The first Great Gatsby reviews began breaking a couple of hours ago, and the consensus so far is that no one except for The Hollywood Reporter‘s somewhat approving Todd McCarthy is feeling especially charmed or elevated. Most of the critics published so far are generally unenthusiastic about the excesses of Baz Luhrmann‘s 3D, CG-ified adaptation of F. Scott Fitzgerald‘s novel.

Declaring that “it don’t mean a thing if it ain’t got that bling,” Variety‘s Scott Foundas says that Gatsby is “like the Macy’s Thanksgiving Day Parade as staged by Liberace. Indeed, it comes as little surprise that the Aussie auteur behind the gaudy, more-is-more spectacles Moulin Rouge and Australia has delivered a Gatsby less in the spirit of F. Scott Fitzgerald’s novel than in that of its eponymous antihero — a man who believes bejeweled excess will help him win the heart of the one thing his money can’t buy.”

The Great Gatsby uses the unbridled excess of the Roaring Twenties as an excuse to unleash the unbridled excess of 21st century digital effects, but we’re left with nothing but roar,” writes TheWrap‘s Alonso Duralde. “Baz Luhrmann sucks the life out of Fitzgerald’s immortal novel and replaces it with empty filigree and overbearing style.”

“As is inevitable with the Australian showman who’s never met a scene he didn’t think could be improved by more music, costumes, extras and camera tricks, this enormous production begins by being over-the-top and moves on from there,” writes THR‘s McCarthy. “But given the immoderate lifestyle of the title character, this approach is not exactly inappropriate, even if it is at sharp odds with the refined nature of the author’s prose.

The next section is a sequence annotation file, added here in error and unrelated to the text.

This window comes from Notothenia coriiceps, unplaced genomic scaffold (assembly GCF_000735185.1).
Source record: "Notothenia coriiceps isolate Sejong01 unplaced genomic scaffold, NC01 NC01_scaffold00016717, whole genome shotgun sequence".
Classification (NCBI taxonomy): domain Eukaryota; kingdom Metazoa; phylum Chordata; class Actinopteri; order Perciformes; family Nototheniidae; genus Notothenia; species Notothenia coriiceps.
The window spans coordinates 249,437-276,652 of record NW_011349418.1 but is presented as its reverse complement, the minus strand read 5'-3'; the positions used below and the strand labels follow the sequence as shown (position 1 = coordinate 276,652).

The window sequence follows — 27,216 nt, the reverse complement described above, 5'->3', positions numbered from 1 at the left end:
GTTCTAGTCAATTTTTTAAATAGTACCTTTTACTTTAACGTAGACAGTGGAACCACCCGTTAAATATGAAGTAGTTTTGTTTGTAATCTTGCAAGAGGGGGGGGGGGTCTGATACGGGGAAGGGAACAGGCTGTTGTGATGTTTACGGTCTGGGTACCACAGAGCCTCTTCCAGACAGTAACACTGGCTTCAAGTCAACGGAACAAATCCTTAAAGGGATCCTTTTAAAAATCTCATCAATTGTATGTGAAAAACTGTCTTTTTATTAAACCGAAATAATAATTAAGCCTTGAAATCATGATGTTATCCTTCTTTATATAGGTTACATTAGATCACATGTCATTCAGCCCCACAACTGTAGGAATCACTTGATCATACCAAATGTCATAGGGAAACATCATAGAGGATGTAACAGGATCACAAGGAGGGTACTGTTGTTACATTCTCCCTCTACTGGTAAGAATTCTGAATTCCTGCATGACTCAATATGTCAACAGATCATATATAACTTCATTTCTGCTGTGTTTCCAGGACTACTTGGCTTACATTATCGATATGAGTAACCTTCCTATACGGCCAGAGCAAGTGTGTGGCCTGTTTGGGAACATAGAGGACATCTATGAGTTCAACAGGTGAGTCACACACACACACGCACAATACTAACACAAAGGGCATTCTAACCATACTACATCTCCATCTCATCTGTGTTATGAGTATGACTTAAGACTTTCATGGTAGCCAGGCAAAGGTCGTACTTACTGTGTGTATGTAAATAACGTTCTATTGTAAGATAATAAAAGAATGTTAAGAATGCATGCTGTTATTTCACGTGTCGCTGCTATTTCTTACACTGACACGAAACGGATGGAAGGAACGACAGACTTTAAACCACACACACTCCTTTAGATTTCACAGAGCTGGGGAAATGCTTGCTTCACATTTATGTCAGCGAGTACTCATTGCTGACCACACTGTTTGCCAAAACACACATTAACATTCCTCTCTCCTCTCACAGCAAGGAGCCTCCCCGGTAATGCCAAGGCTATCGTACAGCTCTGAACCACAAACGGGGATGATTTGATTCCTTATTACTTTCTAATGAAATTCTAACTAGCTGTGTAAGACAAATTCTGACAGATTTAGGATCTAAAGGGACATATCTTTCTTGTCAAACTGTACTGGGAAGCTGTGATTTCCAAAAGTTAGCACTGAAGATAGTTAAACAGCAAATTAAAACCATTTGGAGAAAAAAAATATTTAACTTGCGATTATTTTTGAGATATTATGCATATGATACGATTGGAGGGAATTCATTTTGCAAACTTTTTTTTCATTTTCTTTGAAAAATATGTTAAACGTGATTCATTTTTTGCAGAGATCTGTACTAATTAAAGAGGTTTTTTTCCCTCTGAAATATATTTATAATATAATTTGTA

“Although the dramatic challenges posed by the character of narrator Nick Carraway remain problematic, the cast is first-rate, the ambiance and story provide a measure of intoxication and, most importantly, the core thematic concerns pertaining to the American dream, self-reinvention and love lost, regained and lost again are tenaciously addressed.”

“To accuse Luhrmann of overkill is a bit like faulting a leopard for his spots,” Foundas adds. “Love it or hate it, take it or leave it, this is unmistakably his Gatsby through and through, and as with all such carte-blanche extravaganzas (increasingly rare in this cautious Hollywood age), it exudes an undeniable fascination — at least for a while.

“In the notes for his unfinished final novel, The Last Tycoon, Fitzgerald famously wrote, ‘action is character,’ but for Luhrmann action is production design, hairstyling, Prada gowns and sweeping, swirling, CGI-enhanced camera movements that offer more bird’s-eye views of Long Island (actually the Fox Studios in Sydney) than The Hobbit did of Middle-earth. Arguably, the movie reaches its orgiastic peak 30 minutes in, with the first full reveal of Gatsby himself (Leonardo DiCaprio), accompanied by an explosion of fireworks and the eruption of Gershwin on the soundtrack. Where, really, can one go from there?”

Here’s a chunk of David Denby’s review in The New Yorker: